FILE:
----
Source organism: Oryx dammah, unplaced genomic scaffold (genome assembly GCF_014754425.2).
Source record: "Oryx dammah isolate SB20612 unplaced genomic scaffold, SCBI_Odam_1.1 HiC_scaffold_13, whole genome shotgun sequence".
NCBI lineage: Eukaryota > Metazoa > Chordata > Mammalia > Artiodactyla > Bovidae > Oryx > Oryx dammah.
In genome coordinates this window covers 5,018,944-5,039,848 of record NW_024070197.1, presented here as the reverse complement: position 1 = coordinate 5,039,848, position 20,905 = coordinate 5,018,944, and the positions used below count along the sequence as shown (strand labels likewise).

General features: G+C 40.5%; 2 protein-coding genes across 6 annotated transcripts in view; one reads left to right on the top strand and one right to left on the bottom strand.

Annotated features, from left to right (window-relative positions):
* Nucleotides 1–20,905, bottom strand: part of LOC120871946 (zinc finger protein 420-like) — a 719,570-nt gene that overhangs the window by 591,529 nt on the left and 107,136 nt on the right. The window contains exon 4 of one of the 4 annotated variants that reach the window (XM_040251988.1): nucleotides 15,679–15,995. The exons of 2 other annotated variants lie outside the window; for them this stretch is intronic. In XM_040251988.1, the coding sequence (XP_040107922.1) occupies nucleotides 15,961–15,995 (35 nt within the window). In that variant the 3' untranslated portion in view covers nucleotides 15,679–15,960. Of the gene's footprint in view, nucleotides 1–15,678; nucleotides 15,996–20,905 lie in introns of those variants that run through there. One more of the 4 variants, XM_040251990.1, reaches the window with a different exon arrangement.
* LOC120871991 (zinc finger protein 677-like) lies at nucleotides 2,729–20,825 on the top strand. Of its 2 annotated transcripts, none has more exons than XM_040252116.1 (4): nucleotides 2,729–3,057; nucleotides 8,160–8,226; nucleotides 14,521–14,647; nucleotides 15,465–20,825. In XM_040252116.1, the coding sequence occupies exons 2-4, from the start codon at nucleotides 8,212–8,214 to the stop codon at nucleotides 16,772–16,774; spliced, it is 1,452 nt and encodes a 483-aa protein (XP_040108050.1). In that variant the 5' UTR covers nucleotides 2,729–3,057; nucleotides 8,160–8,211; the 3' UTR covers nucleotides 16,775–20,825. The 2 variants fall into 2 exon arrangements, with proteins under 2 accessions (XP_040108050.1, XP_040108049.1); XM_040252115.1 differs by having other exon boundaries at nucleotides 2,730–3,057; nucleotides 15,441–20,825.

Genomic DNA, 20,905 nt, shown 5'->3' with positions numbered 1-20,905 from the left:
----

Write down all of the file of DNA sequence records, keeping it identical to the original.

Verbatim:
Source organism: Oryx dammah, unplaced genomic scaffold (genome assembly GCF_014754425.2).
Source record: "Oryx dammah isolate SB20612 unplaced genomic scaffold, SCBI_Odam_1.1 HiC_scaffold_13, whole genome shotgun sequence".
NCBI lineage: Eukaryota > Metazoa > Chordata > Mammalia > Artiodactyla > Bovidae > Oryx > Oryx dammah.
In genome coordinates this window covers 5,018,944-5,039,848 of record NW_024070197.1, presented here as the reverse complement: position 1 = coordinate 5,039,848, position 20,905 = coordinate 5,018,944, and the positions used below count along the sequence as shown (strand labels likewise).

General features: G+C 40.5%; 2 protein-coding genes across 6 annotated transcripts in view; one reads left to right on the top strand and one right to left on the bottom strand.

Annotated features, from left to right (window-relative positions):
* Nucleotides 1–20,905, bottom strand: part of LOC120871946 (zinc finger protein 420-like) — a 719,570-nt gene that overhangs the window by 591,529 nt on the left and 107,136 nt on the right. The window contains exon 4 of one of the 4 annotated variants that reach the window (XM_040251988.1): nucleotides 15,679–15,995. The exons of 2 other annotated variants lie outside the window; for them this stretch is intronic. In XM_040251988.1, the coding sequence (XP_040107922.1) occupies nucleotides 15,961–15,995 (35 nt within the window). In that variant the 3' untranslated portion in view covers nucleotides 15,679–15,960. Of the gene's footprint in view, nucleotides 1–15,678; nucleotides 15,996–20,905 lie in introns of those variants that run through there. One more of the 4 variants, XM_040251990.1, reaches the window with a different exon arrangement.
* LOC120871991 (zinc finger protein 677-like) lies at nucleotides 2,729–20,825 on the top strand. Of its 2 annotated transcripts, none has more exons than XM_040252116.1 (4): nucleotides 2,729–3,057; nucleotides 8,160–8,226; nucleotides 14,521–14,647; nucleotides 15,465–20,825. In XM_040252116.1, the coding sequence occupies exons 2-4, from the start codon at nucleotides 8,212–8,214 to the stop codon at nucleotides 16,772–16,774; spliced, it is 1,452 nt and encodes a 483-aa protein (XP_040108050.1). In that variant the 5' UTR covers nucleotides 2,729–3,057; nucleotides 8,160–8,211; the 3' UTR covers nucleotides 16,775–20,825. The 2 variants fall into 2 exon arrangements, with proteins under 2 accessions (XP_040108050.1, XP_040108049.1); XM_040252115.1 differs by having other exon boundaries at nucleotides 2,730–3,057; nucleotides 15,441–20,825.

Genomic DNA, 20,905 nt, shown 5'->3' with positions numbered 1-20,905 from the left: